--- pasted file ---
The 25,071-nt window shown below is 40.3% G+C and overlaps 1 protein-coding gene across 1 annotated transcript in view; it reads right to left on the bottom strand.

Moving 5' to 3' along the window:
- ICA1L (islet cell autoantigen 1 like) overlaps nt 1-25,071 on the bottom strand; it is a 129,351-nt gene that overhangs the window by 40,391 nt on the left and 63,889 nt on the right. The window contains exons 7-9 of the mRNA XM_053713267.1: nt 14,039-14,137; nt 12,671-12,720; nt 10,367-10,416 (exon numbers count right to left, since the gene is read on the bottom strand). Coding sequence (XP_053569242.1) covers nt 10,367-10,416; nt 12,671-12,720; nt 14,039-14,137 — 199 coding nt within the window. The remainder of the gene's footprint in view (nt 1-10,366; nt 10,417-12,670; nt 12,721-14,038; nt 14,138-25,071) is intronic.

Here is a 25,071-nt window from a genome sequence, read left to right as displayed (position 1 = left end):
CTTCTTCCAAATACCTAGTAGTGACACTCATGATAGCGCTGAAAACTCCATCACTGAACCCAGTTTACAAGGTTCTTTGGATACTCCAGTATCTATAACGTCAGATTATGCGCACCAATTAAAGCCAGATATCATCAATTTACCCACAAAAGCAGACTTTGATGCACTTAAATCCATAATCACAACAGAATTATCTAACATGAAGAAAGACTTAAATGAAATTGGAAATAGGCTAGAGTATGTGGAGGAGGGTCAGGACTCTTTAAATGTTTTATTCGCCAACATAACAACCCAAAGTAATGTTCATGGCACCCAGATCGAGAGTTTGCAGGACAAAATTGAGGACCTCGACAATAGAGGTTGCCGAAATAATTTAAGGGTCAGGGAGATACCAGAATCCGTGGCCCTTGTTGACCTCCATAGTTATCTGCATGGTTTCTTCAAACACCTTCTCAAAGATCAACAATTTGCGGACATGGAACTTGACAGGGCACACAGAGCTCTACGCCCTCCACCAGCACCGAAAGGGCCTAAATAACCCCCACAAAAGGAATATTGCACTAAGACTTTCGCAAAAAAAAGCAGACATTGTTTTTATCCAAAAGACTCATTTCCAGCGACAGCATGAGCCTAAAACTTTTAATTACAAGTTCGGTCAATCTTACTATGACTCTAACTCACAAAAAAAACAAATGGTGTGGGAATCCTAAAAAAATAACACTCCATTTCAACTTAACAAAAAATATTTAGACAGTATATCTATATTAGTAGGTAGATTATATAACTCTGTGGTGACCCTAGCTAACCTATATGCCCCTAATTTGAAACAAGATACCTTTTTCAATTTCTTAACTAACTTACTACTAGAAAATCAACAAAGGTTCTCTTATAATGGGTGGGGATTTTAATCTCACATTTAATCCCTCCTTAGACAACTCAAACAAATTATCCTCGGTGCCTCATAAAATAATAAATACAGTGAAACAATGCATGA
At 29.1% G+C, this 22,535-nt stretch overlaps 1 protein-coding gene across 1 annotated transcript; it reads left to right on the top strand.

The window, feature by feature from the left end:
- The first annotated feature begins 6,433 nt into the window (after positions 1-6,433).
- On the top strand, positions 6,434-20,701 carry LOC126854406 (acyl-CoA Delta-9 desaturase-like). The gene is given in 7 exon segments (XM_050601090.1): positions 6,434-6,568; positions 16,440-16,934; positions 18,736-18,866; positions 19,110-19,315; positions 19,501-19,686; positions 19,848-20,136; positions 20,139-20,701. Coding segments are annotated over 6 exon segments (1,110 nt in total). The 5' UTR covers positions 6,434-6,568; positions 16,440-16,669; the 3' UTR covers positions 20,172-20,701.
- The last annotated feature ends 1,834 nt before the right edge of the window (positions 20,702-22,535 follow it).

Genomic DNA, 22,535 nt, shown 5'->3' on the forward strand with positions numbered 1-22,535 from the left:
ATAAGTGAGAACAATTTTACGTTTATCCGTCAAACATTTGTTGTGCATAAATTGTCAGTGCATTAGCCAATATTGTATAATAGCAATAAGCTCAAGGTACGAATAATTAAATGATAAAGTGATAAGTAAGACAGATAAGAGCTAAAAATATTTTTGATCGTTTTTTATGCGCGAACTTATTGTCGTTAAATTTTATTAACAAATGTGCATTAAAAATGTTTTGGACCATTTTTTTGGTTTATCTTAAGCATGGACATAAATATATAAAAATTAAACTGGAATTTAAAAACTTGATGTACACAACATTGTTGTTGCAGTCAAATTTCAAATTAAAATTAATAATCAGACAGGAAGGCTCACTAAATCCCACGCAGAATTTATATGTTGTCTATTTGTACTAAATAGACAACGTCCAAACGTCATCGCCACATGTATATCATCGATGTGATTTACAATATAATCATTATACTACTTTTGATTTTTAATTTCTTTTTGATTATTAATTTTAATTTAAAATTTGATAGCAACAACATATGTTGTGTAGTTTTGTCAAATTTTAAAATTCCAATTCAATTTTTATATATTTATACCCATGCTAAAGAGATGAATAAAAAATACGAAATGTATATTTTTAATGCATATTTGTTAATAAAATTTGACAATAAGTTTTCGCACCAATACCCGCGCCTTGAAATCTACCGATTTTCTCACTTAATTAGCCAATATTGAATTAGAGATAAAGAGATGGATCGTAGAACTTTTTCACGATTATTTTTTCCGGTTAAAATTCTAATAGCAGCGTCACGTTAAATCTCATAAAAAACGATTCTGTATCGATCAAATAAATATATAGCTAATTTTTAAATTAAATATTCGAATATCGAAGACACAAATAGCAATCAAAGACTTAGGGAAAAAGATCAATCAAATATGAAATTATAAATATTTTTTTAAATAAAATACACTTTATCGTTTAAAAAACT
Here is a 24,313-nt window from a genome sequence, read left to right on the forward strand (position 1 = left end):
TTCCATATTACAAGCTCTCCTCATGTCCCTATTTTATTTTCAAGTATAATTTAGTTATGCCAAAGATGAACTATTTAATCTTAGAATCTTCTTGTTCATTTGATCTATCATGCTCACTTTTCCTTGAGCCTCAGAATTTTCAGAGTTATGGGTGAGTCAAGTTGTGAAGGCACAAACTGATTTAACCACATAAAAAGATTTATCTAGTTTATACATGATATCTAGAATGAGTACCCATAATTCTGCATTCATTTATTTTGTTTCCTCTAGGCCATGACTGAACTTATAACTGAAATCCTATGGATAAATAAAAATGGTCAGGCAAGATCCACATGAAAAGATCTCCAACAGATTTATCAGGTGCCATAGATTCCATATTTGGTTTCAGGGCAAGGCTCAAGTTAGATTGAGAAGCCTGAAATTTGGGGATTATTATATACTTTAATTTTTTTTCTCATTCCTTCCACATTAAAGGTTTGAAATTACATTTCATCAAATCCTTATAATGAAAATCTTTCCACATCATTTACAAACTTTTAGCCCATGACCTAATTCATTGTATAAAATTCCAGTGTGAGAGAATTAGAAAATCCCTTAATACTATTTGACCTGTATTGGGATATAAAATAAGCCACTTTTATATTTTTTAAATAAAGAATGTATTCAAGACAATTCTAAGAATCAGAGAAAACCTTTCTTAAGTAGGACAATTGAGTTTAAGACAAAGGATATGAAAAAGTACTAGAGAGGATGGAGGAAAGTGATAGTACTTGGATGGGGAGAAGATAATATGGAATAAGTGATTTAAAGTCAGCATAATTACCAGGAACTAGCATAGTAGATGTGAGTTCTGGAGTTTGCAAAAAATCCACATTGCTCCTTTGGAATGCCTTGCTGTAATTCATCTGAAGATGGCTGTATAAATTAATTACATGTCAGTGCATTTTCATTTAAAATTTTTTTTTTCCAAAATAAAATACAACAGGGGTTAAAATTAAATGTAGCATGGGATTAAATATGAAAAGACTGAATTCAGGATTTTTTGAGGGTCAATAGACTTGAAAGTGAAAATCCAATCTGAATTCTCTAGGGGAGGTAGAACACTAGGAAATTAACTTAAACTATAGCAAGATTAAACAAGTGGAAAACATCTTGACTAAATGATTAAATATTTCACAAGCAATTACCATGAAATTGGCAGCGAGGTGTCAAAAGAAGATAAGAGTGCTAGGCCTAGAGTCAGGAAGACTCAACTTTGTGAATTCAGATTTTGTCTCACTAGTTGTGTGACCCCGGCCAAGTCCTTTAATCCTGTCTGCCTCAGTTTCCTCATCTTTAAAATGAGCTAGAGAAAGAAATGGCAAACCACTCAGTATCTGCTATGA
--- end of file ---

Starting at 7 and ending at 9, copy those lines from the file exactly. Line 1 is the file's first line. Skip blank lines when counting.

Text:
The window, feature by feature from the left end:
- The first annotated feature begins 6,433 nt into the window (after positions 1-6,433).
- On the top strand, positions 6,434-20,701 carry LOC126854406 (acyl-CoA Delta-9 desaturase-like). The gene is given in 7 exon segments (XM_050601090.1): positions 6,434-6,568; positions 16,440-16,934; positions 18,736-18,866; positions 19,110-19,315; positions 19,501-19,686; positions 19,848-20,136; positions 20,139-20,701. Coding segments are annotated over 6 exon segments (1,110 nt in total). The 5' UTR covers positions 6,434-6,568; positions 16,440-16,669; the 3' UTR covers positions 20,172-20,701.